The goal of critical care medicine is to support organ function and maintain homeostasis until healing can occur. Sedation and analgesia may blunt the physiologic and psychologic sequelae of intensive care unit stress, and support homeostasis. Although a wide variety of agents have been used empirically, the recognition of analgesia, amnesia, and hypnosis as discrete elements comprising the sedated state has facilitated an individualized approach to therapy. Because intensive care unit patients are a highly heterogeneous population with varying levels of end-organ compromise, the development of specific, easily titratable, parenteral agents has made intensive care unit sedation safer. A trend toward refining dosage regimens in order to minimize the total dose of drug administered and to reduce the occurrence of residual sedation is driven by utilization and cost concerns. The capability for simple bedside electrophysiologic monitoring of the level of sedation is expected to improve the ability to provide optimal therapy.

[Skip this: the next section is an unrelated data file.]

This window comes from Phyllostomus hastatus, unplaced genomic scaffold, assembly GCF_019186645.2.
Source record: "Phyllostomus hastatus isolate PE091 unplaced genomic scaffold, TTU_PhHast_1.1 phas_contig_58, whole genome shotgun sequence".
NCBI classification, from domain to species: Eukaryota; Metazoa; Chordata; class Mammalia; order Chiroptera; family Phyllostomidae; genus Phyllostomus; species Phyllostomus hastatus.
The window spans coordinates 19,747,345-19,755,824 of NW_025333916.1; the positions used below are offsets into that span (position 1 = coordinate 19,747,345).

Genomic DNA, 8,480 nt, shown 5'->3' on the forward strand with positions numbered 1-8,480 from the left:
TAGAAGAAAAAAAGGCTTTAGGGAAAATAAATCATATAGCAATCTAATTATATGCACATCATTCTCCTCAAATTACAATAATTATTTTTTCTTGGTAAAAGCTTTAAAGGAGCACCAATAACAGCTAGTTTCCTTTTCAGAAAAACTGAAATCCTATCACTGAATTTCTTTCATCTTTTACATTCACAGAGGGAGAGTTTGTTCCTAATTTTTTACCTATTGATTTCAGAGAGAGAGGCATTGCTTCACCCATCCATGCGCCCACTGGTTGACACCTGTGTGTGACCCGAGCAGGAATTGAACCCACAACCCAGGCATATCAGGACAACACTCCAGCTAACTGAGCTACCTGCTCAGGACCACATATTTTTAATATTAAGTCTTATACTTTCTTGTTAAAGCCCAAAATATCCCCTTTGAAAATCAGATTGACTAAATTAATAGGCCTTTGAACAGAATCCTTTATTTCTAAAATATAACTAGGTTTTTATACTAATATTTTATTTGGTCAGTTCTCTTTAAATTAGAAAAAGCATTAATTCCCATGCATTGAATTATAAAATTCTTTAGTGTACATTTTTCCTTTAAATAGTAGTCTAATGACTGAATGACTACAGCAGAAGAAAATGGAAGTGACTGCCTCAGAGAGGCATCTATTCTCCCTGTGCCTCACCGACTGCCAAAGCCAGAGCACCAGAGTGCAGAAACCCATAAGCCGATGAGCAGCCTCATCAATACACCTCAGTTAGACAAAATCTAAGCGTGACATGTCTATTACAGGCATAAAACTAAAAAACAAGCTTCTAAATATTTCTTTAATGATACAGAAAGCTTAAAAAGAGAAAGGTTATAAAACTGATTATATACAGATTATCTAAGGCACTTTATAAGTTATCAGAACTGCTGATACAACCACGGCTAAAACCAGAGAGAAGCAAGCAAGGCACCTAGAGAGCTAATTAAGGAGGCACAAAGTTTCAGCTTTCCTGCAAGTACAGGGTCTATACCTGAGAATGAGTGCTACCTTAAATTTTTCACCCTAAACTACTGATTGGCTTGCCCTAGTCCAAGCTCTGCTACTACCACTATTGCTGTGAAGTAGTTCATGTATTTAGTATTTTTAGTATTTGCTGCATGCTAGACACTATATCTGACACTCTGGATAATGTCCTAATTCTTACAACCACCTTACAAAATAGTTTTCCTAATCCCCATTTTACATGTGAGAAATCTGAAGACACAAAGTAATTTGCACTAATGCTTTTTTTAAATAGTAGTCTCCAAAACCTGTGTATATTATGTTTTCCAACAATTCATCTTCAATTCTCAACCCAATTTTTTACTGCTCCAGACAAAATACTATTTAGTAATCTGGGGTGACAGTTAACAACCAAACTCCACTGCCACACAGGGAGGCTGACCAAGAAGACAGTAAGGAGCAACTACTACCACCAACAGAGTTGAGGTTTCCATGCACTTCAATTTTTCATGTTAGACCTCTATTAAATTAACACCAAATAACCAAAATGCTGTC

Department of Anesthesiology, Division of Critical Care Medicine, University of North Carolina at Chapel Hill, Chapel Hill, North Carolina, USA.